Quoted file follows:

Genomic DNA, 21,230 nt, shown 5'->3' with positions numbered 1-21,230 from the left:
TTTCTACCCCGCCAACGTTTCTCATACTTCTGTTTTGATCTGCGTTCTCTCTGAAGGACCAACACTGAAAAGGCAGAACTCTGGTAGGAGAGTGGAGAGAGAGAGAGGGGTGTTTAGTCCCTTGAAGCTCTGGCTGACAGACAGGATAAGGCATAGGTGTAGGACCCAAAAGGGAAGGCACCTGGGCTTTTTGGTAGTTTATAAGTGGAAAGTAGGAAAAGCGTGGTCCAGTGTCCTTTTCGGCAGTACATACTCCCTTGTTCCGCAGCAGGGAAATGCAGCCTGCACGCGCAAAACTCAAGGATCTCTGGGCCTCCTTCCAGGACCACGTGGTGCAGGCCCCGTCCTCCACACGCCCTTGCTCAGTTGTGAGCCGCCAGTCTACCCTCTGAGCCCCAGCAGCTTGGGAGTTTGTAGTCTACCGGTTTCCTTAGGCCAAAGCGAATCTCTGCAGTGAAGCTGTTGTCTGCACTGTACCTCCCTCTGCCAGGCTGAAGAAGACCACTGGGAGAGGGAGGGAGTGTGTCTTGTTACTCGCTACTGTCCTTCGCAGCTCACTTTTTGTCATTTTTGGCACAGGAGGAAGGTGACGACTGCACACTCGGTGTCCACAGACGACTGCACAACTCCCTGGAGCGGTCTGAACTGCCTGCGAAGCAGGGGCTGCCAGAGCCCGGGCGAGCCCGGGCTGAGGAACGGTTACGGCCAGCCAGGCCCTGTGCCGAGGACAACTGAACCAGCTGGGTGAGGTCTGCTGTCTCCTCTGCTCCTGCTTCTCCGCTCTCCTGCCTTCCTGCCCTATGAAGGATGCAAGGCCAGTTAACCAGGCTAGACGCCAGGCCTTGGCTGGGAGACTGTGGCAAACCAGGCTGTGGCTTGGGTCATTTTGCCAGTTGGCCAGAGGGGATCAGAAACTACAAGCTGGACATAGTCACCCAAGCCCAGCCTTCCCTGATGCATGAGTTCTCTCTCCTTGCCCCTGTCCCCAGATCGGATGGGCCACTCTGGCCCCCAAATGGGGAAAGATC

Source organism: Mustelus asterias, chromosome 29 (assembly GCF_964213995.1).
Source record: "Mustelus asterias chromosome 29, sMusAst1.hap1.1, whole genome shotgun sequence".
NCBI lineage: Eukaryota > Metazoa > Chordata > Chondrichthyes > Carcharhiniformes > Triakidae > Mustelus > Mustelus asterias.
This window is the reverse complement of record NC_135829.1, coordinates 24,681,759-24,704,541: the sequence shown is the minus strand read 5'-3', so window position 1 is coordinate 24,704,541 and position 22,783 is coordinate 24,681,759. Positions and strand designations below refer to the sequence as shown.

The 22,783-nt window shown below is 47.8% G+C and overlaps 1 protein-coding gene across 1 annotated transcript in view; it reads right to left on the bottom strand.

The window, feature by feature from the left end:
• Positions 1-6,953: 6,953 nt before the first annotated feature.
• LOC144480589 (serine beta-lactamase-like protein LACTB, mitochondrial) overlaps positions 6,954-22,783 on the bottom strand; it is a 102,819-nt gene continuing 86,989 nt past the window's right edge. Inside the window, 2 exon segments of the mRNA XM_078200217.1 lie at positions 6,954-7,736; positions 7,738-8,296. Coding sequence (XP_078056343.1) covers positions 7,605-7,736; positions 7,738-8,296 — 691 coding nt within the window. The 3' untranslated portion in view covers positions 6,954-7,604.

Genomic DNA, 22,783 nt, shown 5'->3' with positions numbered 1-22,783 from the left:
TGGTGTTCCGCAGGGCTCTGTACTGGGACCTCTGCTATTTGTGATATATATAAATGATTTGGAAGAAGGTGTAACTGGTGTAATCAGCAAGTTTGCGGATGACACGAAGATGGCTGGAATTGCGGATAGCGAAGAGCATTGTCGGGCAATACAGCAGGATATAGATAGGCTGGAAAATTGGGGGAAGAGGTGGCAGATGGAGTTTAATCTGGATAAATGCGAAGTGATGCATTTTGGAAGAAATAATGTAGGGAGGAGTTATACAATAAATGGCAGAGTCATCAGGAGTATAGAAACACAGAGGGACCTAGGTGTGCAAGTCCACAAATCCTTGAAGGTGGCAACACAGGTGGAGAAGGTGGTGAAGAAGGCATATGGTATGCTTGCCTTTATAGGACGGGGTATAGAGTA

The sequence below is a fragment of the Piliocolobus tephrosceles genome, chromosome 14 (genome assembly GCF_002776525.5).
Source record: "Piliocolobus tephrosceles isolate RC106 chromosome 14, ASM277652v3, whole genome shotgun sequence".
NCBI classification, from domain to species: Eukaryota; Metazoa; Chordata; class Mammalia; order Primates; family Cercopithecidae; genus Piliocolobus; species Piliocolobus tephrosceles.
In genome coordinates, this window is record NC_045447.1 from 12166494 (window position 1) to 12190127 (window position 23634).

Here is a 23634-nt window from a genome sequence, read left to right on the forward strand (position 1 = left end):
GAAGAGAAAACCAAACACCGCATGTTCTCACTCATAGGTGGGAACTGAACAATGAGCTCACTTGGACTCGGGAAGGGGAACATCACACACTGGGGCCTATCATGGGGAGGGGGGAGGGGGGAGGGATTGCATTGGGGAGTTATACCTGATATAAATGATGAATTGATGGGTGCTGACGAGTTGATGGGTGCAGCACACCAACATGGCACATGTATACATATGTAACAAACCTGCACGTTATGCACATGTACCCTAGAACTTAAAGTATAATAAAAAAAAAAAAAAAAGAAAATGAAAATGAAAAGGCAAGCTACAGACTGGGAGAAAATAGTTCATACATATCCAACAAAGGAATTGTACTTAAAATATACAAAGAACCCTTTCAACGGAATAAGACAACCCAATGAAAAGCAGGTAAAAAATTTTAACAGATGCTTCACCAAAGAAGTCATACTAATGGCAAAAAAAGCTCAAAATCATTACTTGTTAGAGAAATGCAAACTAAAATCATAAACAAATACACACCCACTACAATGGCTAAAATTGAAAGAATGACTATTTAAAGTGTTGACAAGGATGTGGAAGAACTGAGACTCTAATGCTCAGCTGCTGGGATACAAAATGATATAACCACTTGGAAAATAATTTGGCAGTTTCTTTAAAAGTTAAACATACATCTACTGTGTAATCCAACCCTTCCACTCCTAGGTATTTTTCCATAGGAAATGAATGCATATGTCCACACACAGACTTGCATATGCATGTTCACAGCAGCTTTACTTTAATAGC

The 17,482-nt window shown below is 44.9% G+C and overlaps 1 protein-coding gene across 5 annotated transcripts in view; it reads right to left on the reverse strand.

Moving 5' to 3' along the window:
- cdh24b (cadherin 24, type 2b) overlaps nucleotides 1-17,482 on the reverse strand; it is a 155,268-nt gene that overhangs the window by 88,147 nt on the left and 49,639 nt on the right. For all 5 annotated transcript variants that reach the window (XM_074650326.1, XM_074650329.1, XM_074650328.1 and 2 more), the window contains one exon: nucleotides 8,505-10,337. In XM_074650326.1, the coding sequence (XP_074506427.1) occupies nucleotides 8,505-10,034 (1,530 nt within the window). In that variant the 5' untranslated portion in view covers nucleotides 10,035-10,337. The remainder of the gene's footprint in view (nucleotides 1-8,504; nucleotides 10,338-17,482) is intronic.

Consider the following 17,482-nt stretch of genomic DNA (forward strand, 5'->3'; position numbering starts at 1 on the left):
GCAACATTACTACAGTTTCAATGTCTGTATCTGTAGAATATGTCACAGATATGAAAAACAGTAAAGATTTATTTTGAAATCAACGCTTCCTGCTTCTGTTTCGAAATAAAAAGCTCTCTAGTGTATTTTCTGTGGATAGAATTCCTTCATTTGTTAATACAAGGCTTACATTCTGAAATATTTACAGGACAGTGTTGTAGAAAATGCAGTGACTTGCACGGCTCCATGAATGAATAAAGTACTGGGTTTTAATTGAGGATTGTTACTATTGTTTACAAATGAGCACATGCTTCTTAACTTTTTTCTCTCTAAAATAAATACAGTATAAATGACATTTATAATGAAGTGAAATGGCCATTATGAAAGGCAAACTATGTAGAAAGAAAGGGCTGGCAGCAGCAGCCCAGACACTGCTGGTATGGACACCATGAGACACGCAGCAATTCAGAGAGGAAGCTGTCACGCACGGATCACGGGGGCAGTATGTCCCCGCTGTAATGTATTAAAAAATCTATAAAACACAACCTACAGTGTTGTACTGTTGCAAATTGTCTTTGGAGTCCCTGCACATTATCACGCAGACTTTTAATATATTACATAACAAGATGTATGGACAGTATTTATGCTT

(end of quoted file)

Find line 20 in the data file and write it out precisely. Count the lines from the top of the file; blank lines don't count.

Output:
Moving 5' to 3' along the window: